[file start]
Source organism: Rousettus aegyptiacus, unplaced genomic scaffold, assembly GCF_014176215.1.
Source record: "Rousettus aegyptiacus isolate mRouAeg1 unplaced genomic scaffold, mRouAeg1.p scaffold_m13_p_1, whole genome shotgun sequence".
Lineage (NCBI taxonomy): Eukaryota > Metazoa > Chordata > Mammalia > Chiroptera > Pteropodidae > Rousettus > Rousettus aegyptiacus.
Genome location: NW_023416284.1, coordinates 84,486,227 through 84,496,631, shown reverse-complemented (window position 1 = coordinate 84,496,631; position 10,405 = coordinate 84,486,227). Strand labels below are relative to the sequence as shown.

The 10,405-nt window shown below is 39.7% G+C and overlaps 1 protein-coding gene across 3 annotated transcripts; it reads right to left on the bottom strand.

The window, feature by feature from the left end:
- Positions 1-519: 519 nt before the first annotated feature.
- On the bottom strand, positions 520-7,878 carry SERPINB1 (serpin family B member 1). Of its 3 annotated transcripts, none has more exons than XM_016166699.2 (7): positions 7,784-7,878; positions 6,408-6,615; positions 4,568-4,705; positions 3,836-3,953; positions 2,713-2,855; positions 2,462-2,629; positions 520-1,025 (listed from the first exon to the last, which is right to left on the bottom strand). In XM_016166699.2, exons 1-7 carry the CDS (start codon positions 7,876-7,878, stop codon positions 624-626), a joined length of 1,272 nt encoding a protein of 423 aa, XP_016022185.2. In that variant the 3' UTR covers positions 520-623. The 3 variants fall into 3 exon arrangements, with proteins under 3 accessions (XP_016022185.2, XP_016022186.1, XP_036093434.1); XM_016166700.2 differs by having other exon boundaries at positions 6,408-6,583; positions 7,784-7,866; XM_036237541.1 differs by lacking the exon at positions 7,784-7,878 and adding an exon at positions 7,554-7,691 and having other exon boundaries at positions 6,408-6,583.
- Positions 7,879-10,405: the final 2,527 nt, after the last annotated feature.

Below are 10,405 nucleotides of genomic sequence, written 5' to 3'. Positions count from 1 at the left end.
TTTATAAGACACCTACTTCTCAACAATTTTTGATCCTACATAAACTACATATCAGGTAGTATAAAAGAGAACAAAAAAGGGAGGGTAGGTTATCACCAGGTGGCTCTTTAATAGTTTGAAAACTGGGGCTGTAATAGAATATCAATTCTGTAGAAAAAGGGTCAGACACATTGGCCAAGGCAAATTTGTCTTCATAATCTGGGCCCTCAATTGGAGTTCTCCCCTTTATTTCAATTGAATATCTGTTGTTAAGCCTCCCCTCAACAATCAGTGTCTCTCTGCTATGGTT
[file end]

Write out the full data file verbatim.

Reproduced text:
Source organism: Rousettus aegyptiacus, unplaced genomic scaffold, assembly GCF_014176215.1.
Source record: "Rousettus aegyptiacus isolate mRouAeg1 unplaced genomic scaffold, mRouAeg1.p scaffold_m13_p_1, whole genome shotgun sequence".
Lineage (NCBI taxonomy): Eukaryota > Metazoa > Chordata > Mammalia > Chiroptera > Pteropodidae > Rousettus > Rousettus aegyptiacus.
Genome location: NW_023416284.1, coordinates 84,486,227 through 84,496,631, shown reverse-complemented (window position 1 = coordinate 84,496,631; position 10,405 = coordinate 84,486,227). Strand labels below are relative to the sequence as shown.

The 10,405-nt window shown below is 39.7% G+C and overlaps 1 protein-coding gene across 3 annotated transcripts; it reads right to left on the bottom strand.

The window, feature by feature from the left end:
- Positions 1-519: 519 nt before the first annotated feature.
- On the bottom strand, positions 520-7,878 carry SERPINB1 (serpin family B member 1). Of its 3 annotated transcripts, none has more exons than XM_016166699.2 (7): positions 7,784-7,878; positions 6,408-6,615; positions 4,568-4,705; positions 3,836-3,953; positions 2,713-2,855; positions 2,462-2,629; positions 520-1,025 (listed from the first exon to the last, which is right to left on the bottom strand). In XM_016166699.2, exons 1-7 carry the CDS (start codon positions 7,876-7,878, stop codon positions 624-626), a joined length of 1,272 nt encoding a protein of 423 aa, XP_016022185.2. In that variant the 3' UTR covers positions 520-623. The 3 variants fall into 3 exon arrangements, with proteins under 3 accessions (XP_016022185.2, XP_016022186.1, XP_036093434.1); XM_016166700.2 differs by having other exon boundaries at positions 6,408-6,583; positions 7,784-7,866; XM_036237541.1 differs by lacking the exon at positions 7,784-7,878 and adding an exon at positions 7,554-7,691 and having other exon boundaries at positions 6,408-6,583.
- Positions 7,879-10,405: the final 2,527 nt, after the last annotated feature.

Below are 10,405 nucleotides of genomic sequence, written 5' to 3'. Positions count from 1 at the left end.
TTTATAAGACACCTACTTCTCAACAATTTTTGATCCTACATAAACTACATATCAGGTAGTATAAAAGAGAACAAAAAAGGGAGGGTAGGTTATCACCAGGTGGCTCTTTAATAGTTTGAAAACTGGGGCTGTAATAGAATATCAATTCTGTAGAAAAAGGGTCAGACACATTGGCCAAGGCAAATTTGTCTTCATAATCTGGGCCCTCAATTGGAGTTCTCCCCTTTATTTCAATTGAATATCTGTTGTTAAGCCTCCCCTCAACAATCAGTGTCTCTCTGCTATGGTT